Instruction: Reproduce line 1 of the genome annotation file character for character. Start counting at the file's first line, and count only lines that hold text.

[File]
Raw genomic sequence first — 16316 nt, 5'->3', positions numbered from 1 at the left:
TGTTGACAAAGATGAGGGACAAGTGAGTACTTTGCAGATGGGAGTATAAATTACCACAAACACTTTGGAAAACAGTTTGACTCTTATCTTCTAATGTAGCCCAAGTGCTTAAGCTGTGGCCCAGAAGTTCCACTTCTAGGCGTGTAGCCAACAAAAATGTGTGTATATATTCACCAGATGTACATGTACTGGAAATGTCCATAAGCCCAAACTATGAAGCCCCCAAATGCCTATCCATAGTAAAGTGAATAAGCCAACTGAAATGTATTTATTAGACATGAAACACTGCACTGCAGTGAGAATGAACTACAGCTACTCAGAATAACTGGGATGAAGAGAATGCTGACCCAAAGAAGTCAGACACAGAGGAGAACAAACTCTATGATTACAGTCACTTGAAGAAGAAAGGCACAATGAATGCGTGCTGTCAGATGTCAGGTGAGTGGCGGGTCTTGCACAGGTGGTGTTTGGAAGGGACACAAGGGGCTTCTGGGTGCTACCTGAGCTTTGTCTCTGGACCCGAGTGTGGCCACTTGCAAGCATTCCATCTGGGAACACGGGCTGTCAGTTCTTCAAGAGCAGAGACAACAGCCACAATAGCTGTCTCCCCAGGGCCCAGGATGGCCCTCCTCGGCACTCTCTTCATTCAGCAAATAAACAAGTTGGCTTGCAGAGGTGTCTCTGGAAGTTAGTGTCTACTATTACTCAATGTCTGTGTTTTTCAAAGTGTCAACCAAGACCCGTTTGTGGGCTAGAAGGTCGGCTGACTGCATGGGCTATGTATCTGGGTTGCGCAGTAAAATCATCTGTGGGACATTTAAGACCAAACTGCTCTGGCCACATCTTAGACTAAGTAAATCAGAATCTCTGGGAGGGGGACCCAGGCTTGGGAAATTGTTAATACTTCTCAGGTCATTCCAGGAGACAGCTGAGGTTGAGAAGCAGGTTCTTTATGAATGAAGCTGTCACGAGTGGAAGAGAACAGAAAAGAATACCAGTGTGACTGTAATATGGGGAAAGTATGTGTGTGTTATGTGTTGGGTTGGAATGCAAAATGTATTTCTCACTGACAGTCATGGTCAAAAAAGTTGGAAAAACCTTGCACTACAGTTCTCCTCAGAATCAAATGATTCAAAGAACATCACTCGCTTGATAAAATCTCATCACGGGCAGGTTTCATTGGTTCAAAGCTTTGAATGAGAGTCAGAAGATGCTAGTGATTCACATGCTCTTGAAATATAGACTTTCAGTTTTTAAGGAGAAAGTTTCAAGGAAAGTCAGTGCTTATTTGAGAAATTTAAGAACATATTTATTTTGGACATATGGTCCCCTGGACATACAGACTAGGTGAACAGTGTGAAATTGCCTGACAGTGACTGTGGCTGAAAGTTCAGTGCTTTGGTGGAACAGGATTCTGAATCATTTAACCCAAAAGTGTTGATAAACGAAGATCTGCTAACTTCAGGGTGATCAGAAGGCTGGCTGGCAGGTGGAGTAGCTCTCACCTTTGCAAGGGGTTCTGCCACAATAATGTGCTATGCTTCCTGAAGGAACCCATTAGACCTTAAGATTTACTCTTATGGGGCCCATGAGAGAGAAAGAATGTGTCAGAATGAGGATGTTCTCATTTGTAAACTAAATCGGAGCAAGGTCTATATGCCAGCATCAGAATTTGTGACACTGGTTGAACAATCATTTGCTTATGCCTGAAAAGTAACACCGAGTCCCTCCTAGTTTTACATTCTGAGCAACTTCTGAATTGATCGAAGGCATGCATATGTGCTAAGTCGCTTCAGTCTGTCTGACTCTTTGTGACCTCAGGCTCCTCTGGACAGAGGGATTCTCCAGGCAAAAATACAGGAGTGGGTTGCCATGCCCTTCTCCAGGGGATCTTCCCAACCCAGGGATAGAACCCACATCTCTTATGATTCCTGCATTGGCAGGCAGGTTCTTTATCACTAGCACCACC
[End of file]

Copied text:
Raw genomic sequence first — 16316 nt, 5'->3', positions numbered from 1 at the left: